There are about 500 odd workshops near Kumortullly Pally— that are run by families that have been into idol-making and pottery for generations. During the Puja season, they hire extra hands from across the smaller settlements of Bengal because making the idols of Goddess Durga is a grand affair. The goddess, after all, does not like to be presented alone in a pandal: she must be accompanied by her four children, not to mention the lion she rides and the curly-haired, sinewy demon she is shown slaying. And with Kolkata extending its arteries and with Bengalis reaching newer shores across the globe, the demand for idols has gone up over the years. ” This one will be shipped to Germany tomorrow”, says a woman artist- the only one we found in the artisans colony. Another tiny Ganesh idol was being packed, and I was forbidden to click that, as it was  due for an award later that week.  Kumartuli is known to create close to 4,000 sets of Durga idols every year, and that calls for a lot of work — work that demands perfection, attention to detail and creativity.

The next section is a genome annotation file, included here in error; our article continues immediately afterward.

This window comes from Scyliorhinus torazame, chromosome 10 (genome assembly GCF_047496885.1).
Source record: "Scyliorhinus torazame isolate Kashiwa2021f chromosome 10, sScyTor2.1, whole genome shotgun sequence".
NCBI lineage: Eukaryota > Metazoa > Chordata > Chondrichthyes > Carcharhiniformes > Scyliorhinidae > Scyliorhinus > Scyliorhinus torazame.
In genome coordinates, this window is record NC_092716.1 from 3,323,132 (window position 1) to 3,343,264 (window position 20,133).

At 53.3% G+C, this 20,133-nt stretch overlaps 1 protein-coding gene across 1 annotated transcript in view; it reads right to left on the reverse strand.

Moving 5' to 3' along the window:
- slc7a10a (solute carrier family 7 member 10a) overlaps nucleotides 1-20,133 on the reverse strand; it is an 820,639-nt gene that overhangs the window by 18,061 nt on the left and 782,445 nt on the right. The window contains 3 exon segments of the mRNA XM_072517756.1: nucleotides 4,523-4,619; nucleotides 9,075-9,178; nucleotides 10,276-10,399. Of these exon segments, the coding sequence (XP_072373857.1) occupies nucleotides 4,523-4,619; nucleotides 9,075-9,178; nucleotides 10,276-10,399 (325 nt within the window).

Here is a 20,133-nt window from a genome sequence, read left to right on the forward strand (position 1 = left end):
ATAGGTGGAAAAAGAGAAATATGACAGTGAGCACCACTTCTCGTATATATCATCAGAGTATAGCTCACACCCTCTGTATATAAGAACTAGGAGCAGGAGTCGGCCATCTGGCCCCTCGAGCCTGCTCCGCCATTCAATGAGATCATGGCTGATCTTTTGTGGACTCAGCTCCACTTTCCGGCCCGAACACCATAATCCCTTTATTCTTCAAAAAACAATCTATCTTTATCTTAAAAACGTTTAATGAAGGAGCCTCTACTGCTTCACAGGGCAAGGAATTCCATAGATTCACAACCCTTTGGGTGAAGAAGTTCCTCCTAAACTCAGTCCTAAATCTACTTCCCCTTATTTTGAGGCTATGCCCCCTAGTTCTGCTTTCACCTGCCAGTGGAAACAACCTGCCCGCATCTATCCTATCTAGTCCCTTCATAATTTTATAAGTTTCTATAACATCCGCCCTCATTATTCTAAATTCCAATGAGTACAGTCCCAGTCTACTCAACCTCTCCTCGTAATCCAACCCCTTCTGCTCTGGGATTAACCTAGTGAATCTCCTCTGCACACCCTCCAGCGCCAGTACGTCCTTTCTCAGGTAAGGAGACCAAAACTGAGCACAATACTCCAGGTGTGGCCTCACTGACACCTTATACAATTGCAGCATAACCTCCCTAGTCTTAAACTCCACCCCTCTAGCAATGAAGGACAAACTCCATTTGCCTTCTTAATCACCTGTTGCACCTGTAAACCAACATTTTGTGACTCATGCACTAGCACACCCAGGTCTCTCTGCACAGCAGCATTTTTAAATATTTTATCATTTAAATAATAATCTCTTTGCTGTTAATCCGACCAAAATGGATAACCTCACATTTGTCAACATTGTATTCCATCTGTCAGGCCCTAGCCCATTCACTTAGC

Several artists are busy applying clay on the protruding bellies or bosoms. One of them is in a state of trance as he works on the goddess’ fingers. Strewn on his table are a set of clay fingers, each large enough to befit the 12-ft idol. He picks them up, one by one, and caresses them to impart his master-touch so that they look as human as possible. The Goddess is getting a manicure done, and soon will get a pedicure!